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I'm struggling a bit with this. I know LEDs are built using semiconductors, but a diode is a also a semiconductor right? So, Laser Diodes are not essentially the same as LEDs?

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closed as too broad by Leon Heller, PeterJ, jippie, Daniel Grillo, Fizz Nov 11 '15 at 19:47

Please edit the question to limit it to a specific problem with enough detail to identify an adequate answer. Avoid asking multiple distinct questions at once. See the How to Ask page for help clarifying this question. If this question can be reworded to fit the rules in the help center, please edit the question.

  • \$\begingroup\$ Question can easily be answered with a Google search. It should be closed. \$\endgroup\$ – Leon Heller Nov 7 '15 at 16:53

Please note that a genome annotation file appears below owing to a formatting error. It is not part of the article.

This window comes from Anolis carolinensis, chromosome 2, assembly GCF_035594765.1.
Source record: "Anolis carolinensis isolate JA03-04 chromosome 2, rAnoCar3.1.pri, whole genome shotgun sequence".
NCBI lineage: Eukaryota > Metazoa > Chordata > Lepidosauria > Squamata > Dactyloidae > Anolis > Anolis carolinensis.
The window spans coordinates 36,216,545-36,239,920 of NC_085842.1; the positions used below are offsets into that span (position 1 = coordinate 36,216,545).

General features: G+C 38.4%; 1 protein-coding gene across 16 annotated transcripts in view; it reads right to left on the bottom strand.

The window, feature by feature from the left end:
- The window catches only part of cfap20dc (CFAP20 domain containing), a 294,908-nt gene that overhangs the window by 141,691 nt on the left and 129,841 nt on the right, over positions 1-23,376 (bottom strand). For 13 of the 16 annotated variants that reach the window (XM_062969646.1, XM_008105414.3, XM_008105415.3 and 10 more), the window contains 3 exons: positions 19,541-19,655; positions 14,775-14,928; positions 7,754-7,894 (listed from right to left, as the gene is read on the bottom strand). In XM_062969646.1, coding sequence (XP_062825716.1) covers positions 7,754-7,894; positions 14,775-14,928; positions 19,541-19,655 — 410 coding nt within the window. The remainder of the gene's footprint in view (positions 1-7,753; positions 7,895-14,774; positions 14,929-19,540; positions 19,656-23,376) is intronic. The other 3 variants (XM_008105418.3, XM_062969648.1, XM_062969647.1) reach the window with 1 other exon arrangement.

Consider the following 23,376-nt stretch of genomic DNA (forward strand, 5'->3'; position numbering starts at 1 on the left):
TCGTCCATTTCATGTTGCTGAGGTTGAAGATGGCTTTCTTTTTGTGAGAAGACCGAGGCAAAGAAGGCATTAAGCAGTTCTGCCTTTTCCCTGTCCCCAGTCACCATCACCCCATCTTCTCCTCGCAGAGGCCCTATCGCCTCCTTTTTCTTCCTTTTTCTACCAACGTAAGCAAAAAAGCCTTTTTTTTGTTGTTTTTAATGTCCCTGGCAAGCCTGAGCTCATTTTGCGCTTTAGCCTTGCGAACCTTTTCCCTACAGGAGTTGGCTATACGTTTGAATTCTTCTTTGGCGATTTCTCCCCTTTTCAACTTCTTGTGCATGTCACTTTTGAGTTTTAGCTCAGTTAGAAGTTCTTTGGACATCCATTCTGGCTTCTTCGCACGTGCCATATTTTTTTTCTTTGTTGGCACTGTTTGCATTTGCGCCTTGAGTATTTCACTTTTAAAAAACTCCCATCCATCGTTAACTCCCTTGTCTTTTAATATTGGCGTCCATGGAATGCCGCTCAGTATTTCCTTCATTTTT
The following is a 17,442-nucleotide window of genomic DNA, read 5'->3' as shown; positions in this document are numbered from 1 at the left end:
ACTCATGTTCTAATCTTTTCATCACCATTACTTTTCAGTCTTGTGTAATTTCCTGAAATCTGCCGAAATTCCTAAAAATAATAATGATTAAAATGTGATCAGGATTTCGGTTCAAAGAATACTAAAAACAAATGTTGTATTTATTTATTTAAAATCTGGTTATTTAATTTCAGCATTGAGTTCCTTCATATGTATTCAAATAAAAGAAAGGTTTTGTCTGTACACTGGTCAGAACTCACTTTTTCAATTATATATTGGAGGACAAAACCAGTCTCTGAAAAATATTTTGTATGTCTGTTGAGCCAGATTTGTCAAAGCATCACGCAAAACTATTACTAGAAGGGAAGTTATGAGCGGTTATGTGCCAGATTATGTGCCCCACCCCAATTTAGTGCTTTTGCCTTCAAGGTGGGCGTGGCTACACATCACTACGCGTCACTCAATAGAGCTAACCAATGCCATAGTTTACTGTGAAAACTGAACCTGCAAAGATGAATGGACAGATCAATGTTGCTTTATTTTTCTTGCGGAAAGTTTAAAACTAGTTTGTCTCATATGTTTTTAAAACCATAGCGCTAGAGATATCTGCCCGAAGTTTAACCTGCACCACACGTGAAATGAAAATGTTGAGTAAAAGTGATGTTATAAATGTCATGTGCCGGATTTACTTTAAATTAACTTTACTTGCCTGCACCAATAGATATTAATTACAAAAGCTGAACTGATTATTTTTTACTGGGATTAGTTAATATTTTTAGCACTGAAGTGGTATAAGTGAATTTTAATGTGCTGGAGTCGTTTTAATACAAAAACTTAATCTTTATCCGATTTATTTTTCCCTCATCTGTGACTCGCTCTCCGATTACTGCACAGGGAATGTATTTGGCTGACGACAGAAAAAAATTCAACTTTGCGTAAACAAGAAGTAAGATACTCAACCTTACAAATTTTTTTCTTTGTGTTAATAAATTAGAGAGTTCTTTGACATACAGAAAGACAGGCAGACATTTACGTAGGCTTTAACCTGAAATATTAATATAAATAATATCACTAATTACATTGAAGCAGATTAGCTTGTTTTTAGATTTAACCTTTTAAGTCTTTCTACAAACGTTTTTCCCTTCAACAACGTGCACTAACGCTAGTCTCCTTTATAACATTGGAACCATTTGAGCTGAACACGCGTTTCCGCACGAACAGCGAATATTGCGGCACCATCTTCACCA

• \$\begingroup\$ And if you write out LED you end up with Light emitting Diode - wait what? They are both diodes? The difference is, one emits laser light (it has special properties) and the other does not. Of course they must be produced differently as well to be able to do that... \$\endgroup\$ – Arsenal Nov 7 '15 at 22:09
  • \$\begingroup\$ en.wikipedia.org/wiki/Laser_diode explains a lot. \$\endgroup\$ – Fizz Nov 11 '15 at 19:47
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    \$\begingroup\$ For more details you could look at matthiaspospiech.de/files/studium/praktikum/diodelasers.pdf \$\endgroup\$ – Fizz Nov 11 '15 at 19:53
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Laser is an acronym for basically a light beam with a very small spread. Lasers come in a multitude of forms from chemical to electrical to gas. Not all are diodes, not all are semiconductors.

LEDs on the other hand are semiconductors, and are always diodes. Unlike most diodes, leds can't be run in reverse without precise amperage control.

Another big difference is the power. Most leds (with the exception of high output) are more efficient than their laser counterparts.

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